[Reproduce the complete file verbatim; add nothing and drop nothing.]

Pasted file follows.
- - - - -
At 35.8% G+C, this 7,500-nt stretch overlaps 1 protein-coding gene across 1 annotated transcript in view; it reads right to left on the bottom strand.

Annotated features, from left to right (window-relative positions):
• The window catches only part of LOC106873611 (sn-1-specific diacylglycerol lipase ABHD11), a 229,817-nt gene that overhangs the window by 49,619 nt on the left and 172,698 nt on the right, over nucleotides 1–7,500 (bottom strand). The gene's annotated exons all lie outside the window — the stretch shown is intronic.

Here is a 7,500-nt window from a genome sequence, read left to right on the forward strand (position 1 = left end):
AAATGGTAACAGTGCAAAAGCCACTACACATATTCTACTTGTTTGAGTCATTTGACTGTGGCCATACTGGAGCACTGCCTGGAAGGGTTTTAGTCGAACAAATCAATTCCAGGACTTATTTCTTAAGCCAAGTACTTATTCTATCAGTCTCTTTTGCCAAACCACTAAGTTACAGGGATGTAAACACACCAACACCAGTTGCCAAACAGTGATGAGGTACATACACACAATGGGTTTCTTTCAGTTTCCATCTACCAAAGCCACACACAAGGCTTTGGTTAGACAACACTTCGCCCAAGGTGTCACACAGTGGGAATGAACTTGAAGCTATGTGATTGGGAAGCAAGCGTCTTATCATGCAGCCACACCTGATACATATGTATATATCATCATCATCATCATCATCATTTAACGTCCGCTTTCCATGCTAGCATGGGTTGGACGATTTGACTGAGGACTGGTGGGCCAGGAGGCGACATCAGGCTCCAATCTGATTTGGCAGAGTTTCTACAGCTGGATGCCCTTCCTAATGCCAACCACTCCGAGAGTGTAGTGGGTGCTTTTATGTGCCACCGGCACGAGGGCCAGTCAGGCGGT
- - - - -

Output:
At 35.8% G+C, this 7,500-nt stretch overlaps 1 protein-coding gene across 1 annotated transcript in view; it reads right to left on the bottom strand.

Annotated features, from left to right (window-relative positions):
• The window catches only part of LOC106873611 (sn-1-specific diacylglycerol lipase ABHD11), a 229,817-nt gene that overhangs the window by 49,619 nt on the left and 172,698 nt on the right, over nucleotides 1–7,500 (bottom strand). The gene's annotated exons all lie outside the window — the stretch shown is intronic.

Here is a 7,500-nt window from a genome sequence, read left to right on the forward strand (position 1 = left end):
AAATGGTAACAGTGCAAAAGCCACTACACATATTCTACTTGTTTGAGTCATTTGACTGTGGCCATACTGGAGCACTGCCTGGAAGGGTTTTAGTCGAACAAATCAATTCCAGGACTTATTTCTTAAGCCAAGTACTTATTCTATCAGTCTCTTTTGCCAAACCACTAAGTTACAGGGATGTAAACACACCAACACCAGTTGCCAAACAGTGATGAGGTACATACACACAATGGGTTTCTTTCAGTTTCCATCTACCAAAGCCACACACAAGGCTTTGGTTAGACAACACTTCGCCCAAGGTGTCACACAGTGGGAATGAACTTGAAGCTATGTGATTGGGAAGCAAGCGTCTTATCATGCAGCCACACCTGATACATATGTATATATCATCATCATCATCATCATCATTTAACGTCCGCTTTCCATGCTAGCATGGGTTGGACGATTTGACTGAGGACTGGTGGGCCAGGAGGCGACATCAGGCTCCAATCTGATTTGGCAGAGTTTCTACAGCTGGATGCCCTTCCTAATGCCAACCACTCCGAGAGTGTAGTGGGTGCTTTTATGTGCCACCGGCACGAGGGCCAGTCAGGCGGT